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Fw: CFP: Plato and Hesiod Conference

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  • Edward Moore
    ... From: Stephen Clark To: Sent: Tuesday, May 24, 2005 9:37 AM Subject: CFP: Plato and Hesiod
    Message 1 of 1 , May 24, 2005
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      ----- Original Message -----
      From: "Stephen Clark" <srlclark@...>
      To: <PHILOS-L@...>
      Sent: Tuesday, May 24, 2005 9:37 AM
      Subject: CFP: Plato and Hesiod Conference

      > ----- Forwarded message from Johannes Haubold
      <j.h.haubold@...> -----
      > Date: Tue, 24 May 2005 11:32:20 +0100
      > From: Johannes Haubold <j.h.haubold@...>
      > Reply-To: Johannes Haubold <j.h.haubold@...>
      > Subject: Plato and Hesiod Conference
      > To: CLASSICISTS@...
      > Plato and Hesiod
      > International Conference
      > University of Durham, 25-7 July 2006
      > Organisers: George Boys-Stones, Johannes Haubold
      > Invited speakers include: Andrea Capra (Milan), Dimitri El Murr (Paris),
      > Barbara Graziosi (Durham), Helen van Noorden (Cambridge), John Palmer
      > (Gainesville FL), Christopher Rowe (Durham) and David Sedley
      > (Cambridge).
      > Despite sounding the war-cry for the 'battle between poetry and
      > philosophy', it is widely recognised that Plato has a much more
      > complicated relationship with the poetic tradition. He is, of course,
      > keen to distance philosophy from Sophistic pedagogy, to which the study
      > of poetry was characteristically central; but at the same time he makes
      > it clear that his own work grows out of the work of his predecessors,
      > and is perhaps meant to be validated by his reception of it. Even
      > Plato's rejection of Homeric texts as appropriate for philosophical
      > instruction (Ion, Republic) needs to be read against his own
      > appropriation of Homer in passages such as (for example) the opening
      > sequence of the Protagoras with its invocation of the Nekuia.
      > But Homer was not the only poet with whom Plato engaged, and in this
      > conference we aim to help widen the perspective on the issue by looking
      > at Hesiod's presence in Plato's works. The reason for our interest in
      > Hesiod in particular is not just that, as the second poet of Greece, he
      > is the natural place to start thinking more broadly about Plato's
      > interaction with poets and poetry. It is also because, while Homer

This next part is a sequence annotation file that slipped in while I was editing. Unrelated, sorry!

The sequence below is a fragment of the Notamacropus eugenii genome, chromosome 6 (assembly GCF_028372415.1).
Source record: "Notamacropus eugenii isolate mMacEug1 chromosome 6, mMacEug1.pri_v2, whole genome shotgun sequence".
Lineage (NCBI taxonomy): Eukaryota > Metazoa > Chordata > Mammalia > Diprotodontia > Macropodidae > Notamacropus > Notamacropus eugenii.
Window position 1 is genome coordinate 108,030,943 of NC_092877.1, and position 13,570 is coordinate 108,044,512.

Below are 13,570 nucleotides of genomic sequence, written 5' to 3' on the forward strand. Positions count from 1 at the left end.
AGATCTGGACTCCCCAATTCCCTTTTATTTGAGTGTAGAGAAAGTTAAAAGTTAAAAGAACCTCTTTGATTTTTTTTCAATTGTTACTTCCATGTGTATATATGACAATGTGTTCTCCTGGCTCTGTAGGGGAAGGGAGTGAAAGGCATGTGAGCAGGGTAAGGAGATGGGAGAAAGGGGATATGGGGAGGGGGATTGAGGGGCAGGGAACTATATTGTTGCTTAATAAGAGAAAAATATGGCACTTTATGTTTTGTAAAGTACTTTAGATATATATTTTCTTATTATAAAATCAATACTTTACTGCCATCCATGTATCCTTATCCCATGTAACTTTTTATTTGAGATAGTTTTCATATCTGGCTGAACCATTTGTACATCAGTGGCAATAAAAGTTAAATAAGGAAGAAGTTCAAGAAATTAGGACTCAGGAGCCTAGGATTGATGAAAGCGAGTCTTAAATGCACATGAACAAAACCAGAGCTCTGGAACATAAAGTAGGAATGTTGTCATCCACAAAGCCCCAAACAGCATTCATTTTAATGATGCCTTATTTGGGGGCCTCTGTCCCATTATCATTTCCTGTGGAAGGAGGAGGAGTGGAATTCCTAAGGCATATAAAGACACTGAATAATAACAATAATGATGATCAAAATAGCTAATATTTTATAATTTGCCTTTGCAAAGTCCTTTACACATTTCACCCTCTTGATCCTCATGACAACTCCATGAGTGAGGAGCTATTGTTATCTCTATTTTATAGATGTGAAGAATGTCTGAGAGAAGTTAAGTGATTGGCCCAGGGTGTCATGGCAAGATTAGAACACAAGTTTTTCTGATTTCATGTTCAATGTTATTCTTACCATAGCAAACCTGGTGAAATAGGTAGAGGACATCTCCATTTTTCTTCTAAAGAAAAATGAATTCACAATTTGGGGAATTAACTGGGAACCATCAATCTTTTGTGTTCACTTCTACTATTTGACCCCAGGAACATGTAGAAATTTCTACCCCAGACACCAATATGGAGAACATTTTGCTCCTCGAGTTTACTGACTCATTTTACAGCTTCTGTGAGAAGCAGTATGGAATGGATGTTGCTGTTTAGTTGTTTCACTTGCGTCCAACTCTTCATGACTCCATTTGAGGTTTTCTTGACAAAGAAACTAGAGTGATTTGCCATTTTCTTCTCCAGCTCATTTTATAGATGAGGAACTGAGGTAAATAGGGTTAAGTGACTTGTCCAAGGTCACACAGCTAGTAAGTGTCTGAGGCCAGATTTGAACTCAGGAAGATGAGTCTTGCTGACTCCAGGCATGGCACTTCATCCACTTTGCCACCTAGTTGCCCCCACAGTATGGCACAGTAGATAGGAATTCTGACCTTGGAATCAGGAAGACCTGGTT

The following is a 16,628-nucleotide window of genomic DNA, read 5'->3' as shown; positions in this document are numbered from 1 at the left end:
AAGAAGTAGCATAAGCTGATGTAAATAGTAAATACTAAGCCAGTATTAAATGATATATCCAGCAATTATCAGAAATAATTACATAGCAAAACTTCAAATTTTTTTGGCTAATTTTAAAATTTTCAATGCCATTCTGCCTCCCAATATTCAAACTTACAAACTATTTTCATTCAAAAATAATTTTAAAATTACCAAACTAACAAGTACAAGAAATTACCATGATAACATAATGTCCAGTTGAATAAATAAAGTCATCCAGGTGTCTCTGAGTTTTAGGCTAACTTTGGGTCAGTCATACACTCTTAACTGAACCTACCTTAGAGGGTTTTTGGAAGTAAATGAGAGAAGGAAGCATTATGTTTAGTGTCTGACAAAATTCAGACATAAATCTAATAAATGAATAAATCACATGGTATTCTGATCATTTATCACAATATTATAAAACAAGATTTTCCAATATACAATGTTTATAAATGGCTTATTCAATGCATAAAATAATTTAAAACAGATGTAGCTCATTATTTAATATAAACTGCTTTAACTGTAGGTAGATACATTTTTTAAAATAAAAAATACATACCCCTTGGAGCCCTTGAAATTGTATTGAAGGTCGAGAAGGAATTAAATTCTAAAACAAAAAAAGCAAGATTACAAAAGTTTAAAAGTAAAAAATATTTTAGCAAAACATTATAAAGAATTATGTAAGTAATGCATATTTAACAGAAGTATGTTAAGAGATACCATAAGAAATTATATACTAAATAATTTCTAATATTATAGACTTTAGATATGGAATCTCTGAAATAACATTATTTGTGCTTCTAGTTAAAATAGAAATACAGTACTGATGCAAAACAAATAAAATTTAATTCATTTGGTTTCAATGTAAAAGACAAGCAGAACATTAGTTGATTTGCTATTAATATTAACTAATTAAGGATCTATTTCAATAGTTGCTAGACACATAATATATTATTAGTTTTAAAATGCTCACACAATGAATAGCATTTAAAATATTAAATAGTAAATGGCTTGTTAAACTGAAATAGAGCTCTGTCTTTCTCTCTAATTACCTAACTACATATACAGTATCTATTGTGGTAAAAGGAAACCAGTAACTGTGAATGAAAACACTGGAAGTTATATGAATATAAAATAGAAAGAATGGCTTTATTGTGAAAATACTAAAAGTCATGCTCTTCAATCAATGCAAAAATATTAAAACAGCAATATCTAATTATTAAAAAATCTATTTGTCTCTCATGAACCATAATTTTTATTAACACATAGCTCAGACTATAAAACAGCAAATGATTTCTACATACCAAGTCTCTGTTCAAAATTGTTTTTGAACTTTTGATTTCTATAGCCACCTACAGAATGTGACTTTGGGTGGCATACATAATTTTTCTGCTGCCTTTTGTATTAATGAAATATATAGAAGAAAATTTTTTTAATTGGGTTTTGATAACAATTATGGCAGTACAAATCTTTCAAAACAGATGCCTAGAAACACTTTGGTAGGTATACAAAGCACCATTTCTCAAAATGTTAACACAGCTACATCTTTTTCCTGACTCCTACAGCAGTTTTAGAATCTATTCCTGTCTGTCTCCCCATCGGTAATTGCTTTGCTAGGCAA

> dominated the curriculum as an object of study, Hesiod was himself more
      > obviously part of the didactic tradition against which Plato's works
      > would inevitably be read. So, while Hesiod is expelled along with Homer
      > from Plato's ideal state for his depiction of the gods, the Works and
      > Days nevertheless forms an important part of the background to Plato's
      > account of justice and polity in the Republic-and even provides the
      > basis for the 'noble fiction' at the root of its new mythology.
      > Likewise, the Theogony and the Catalogue of Women are variously invoked
      > by the cosmogony and anthropology of the Timaeus (the former notoriously
      > described by Timaeus himself as a 'myth'). By focusing on Plato's
      > engagement with Hesiod in these and other dialogues we are not only
      > hoping to understand better some central aspects of Platonic philosophy
      > but also to throw fresh light on the reception of Hesiod in the period
      > between the consolidation of the archaic canon and the advent of
      > Hellenistic poetry.
      > The topic we propose necessarily calls for an interdisciplinary
      > approach, and the conference will bring together specialists in Greek
      > literature, religion, education, and philosophy.
      > We invite papers that address the following issues:
      > 1. What is the extent and distribution of Plato's overt and implicit
      > allusion to Hesiod? Who is Plato's Hesiod? (What does he believe of
      > Hesiod's output, biography and purpose in writing?)
      > 2. How does Plato's view of Hesiod compare with the views of relevant
      > contemporaries and predecessors? To what extent does Hesiod provide the
      > occasion for debate with other thinkers who appeal to his texts (e.g.
      > the Sophists)?
      > 3. What can we learn from Plato's use of Hesiod about his view of
      > 'philosophy' vis-à-vis competing intellectual / didactic traditions?
      > 4. What impact does the status held by Hesiodic 'myth' as the common
      > intellectual property of Greek society have on the way in which Plato
      > constructs his own works?
      > 5. To what extent is Hesiod the implicit or explicit reference-point
      > thought about specific 'social' issues: justice, politics, religion?
      > 6. What implications does the identification of Hesiodic intertexts
      > for the interpretation of Platonic passages or dialogues in particular
      > cases?
      > Proposals for 30-minute papers should be sent to:
      > Johannes Haubold, Department of Classics and Ancient History,
      > University of Durham, 38 North Bailey, Durham, DH1 3EU
      > j.h.haubold@...
      > The closing date for the submission of proposals is 1 September 2005.
      > Messages to the list are archived at
      > http://listserv.liv.ac.uk/archives/classicists.html
      > ----- End forwarded message -----
      > Stephen Clark
      > Dept of Philosophy
      > University of Liverpool
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